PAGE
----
Tuesday, July 07, 2009

Poets, Prophets & Preachers: Monday Morning

Some think that the teachings of Rob Bell can be controversial. I guess I can see their point. And I suppose the the morning session on Monday might be ranked in that category.

The heart of the session zeroed in on where the sermon comes from: what is behind the sermon - what are the basic assumptions from which a sermon comes forth?

Without being overly simplistic, but giving a simple framework for differentiating two different starting points, Rob pointed out that sermons tend to come from either Genesis 1-2 or Genesis 3. Preachers tend to either focus on Genesis 1-2 as the start of the story of God's work in the world, or they focus on Genesis 3 as the starting point for the story of God.

Where and how you begin the story and where and how you end the story shape and determine what story you are telling.

Is the story being addressed by the sermon one about the removal of sin, the problem of sin, the rejection of sin? Or is the story the sermon in addressing is about God's restoration of the world, Jesus' reconciling work of shalom, the Spirit's renewal of all things? Sure, sin is definitely part of the story, but it's not the point of the story, or even the heart of the story. God is. And God said our world is good. God loves our world. And God has blessed this earth. And now he is at work always to rescue sinners, restore the rebels, and reconcile humanity whom God made in his image.

This Poets, Prophets & Preachers event has been affirming and stretching. When it comes to my preaching, I've been able to better understand what I knew intuitively to be where the Spirit was taking me. I know how much I want my preaching to be used by God to help others follow Jesus in their everyday life. While there are very important technical skills I need to develop to aid that work, there is also vital theological and philosophical elements I need to develop. Getting a better grasp of the Story, and how preaching fits into it, has been helpful.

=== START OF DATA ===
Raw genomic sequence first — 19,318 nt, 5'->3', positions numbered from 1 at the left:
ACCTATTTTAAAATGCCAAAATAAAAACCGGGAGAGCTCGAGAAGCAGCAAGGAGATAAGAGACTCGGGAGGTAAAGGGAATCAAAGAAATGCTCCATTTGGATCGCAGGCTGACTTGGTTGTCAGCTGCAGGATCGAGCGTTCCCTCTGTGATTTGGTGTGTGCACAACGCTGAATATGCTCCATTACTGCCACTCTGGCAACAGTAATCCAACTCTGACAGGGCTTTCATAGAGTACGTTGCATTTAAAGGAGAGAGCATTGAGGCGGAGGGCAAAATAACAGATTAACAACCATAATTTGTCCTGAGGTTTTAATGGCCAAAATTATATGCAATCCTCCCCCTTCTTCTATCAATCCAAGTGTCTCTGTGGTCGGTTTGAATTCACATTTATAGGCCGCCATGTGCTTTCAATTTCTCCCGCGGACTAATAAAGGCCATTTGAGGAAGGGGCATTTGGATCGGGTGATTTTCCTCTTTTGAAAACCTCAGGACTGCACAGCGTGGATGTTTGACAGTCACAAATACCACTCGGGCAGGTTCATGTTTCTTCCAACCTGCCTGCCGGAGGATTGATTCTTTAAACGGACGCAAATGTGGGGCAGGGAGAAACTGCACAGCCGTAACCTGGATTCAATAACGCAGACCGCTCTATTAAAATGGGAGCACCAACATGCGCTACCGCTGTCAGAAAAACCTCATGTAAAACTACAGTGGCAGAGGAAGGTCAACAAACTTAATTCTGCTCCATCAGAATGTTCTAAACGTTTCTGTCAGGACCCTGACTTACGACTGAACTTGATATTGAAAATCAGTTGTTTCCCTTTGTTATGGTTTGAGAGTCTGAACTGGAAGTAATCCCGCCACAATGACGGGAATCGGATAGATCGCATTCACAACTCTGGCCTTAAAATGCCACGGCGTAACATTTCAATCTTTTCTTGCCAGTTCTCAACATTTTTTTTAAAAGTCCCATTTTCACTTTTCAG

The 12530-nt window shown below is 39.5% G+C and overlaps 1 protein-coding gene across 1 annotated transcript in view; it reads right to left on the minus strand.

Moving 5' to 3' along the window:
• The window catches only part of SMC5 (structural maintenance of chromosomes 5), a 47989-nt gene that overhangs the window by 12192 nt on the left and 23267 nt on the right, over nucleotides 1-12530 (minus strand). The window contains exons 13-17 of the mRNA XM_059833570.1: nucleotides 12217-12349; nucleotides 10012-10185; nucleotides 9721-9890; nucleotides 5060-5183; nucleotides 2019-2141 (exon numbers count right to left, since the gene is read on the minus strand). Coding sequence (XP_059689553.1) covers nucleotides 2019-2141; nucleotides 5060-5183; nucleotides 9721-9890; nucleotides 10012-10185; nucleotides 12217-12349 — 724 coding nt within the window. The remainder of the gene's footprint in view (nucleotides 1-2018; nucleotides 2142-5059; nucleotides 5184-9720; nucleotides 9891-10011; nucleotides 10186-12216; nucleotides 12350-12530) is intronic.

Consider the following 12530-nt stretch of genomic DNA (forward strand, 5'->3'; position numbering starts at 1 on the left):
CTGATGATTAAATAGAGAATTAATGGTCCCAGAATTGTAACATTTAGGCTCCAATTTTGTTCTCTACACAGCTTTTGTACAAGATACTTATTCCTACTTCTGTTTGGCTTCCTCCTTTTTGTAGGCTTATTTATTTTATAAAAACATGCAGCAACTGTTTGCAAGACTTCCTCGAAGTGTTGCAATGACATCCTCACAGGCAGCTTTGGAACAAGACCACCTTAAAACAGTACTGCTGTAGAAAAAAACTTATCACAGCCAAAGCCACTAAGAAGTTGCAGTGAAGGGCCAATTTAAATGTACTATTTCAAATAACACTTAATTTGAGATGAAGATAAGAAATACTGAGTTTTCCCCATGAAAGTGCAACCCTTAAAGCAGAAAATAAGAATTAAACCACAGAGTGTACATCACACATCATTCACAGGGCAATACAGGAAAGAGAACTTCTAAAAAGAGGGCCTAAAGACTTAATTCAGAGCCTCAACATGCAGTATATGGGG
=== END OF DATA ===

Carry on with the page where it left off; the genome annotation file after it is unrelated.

If you start in Genesis 3, the emphasis in preaching is on the removal of sin, on what you aren't, on disembodied evacuation.
If you start in Genesis 1-2, the emphasis in preaching is on restoration of shalom, what you are, participatory physicality.

The story is about Jesus' resurrection...
beginning a new creation right her in the midst of this one
about God reaffirming the goodness of creation
is about anticipating the coming of the day when Heaven and Earth are one again.

Implications for business, art, justice: it's all good. It's all an avenue for God's work to move forward in the world. It's not above ministry, below it or alongside it: it is ministry.

A sermon, then...
is the continuing insistence that through the resurrection of Jesus a whole new world is bursting forth and everybody everywhere can be part of it.

is about helping people see this creation with their own eyes. "you will find what you are looking to see.."

then, brings hope rooted not in escape but engagement, not in evacuation but in reclamation, not in leaving but in staying and overcoming.

then is never surprised when grace, beauty, meaning, order, compassion, truth and love show up in all sorts of unexpected people and places because it always has been God's world, it is God's world, and it will always be God's world.


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